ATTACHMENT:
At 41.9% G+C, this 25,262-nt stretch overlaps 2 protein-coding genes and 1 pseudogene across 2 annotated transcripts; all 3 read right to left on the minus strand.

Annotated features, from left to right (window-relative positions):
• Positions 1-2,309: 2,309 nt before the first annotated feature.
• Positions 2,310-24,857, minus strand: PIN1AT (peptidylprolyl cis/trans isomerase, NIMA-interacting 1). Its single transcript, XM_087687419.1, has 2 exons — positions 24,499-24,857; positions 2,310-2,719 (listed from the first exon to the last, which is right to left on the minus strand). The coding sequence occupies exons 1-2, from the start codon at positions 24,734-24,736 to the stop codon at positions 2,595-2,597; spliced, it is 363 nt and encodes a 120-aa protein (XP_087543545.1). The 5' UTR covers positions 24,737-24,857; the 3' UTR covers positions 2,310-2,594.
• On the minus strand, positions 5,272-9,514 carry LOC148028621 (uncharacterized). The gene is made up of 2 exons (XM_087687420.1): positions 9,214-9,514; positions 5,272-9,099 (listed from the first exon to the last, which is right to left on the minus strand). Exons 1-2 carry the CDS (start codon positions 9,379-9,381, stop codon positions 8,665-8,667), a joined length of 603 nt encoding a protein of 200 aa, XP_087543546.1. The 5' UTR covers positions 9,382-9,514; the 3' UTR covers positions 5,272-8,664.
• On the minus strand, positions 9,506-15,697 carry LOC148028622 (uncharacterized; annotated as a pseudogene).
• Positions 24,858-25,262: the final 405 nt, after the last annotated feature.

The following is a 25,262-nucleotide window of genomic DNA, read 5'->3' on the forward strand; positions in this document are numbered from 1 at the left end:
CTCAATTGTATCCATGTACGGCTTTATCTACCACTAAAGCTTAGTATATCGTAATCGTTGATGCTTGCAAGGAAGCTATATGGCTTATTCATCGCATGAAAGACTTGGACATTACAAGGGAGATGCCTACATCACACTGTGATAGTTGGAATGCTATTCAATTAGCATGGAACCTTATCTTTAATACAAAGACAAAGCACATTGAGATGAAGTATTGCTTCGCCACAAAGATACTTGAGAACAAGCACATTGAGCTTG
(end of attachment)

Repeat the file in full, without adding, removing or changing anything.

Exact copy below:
At 41.9% G+C, this 25,262-nt stretch overlaps 2 protein-coding genes and 1 pseudogene across 2 annotated transcripts; all 3 read right to left on the minus strand.

Annotated features, from left to right (window-relative positions):
• Positions 1-2,309: 2,309 nt before the first annotated feature.
• Positions 2,310-24,857, minus strand: PIN1AT (peptidylprolyl cis/trans isomerase, NIMA-interacting 1). Its single transcript, XM_087687419.1, has 2 exons — positions 24,499-24,857; positions 2,310-2,719 (listed from the first exon to the last, which is right to left on the minus strand). The coding sequence occupies exons 1-2, from the start codon at positions 24,734-24,736 to the stop codon at positions 2,595-2,597; spliced, it is 363 nt and encodes a 120-aa protein (XP_087543545.1). The 5' UTR covers positions 24,737-24,857; the 3' UTR covers positions 2,310-2,594.
• On the minus strand, positions 5,272-9,514 carry LOC148028621 (uncharacterized). The gene is made up of 2 exons (XM_087687420.1): positions 9,214-9,514; positions 5,272-9,099 (listed from the first exon to the last, which is right to left on the minus strand). Exons 1-2 carry the CDS (start codon positions 9,379-9,381, stop codon positions 8,665-8,667), a joined length of 603 nt encoding a protein of 200 aa, XP_087543546.1. The 5' UTR covers positions 9,382-9,514; the 3' UTR covers positions 5,272-8,664.
• On the minus strand, positions 9,506-15,697 carry LOC148028622 (uncharacterized; annotated as a pseudogene).
• Positions 24,858-25,262: the final 405 nt, after the last annotated feature.

The following is a 25,262-nucleotide window of genomic DNA, read 5'->3' on the forward strand; positions in this document are numbered from 1 at the left end:
CTCAATTGTATCCATGTACGGCTTTATCTACCACTAAAGCTTAGTATATCGTAATCGTTGATGCTTGCAAGGAAGCTATATGGCTTATTCATCGCATGAAAGACTTGGACATTACAAGGGAGATGCCTACATCACACTGTGATAGTTGGAATGCTATTCAATTAGCATGGAACCTTATCTTTAATACAAAGACAAAGCACATTGAGATGAAGTATTGCTTCGCCACAAAGATACTTGAGAACAAGCACATTGAGCTTG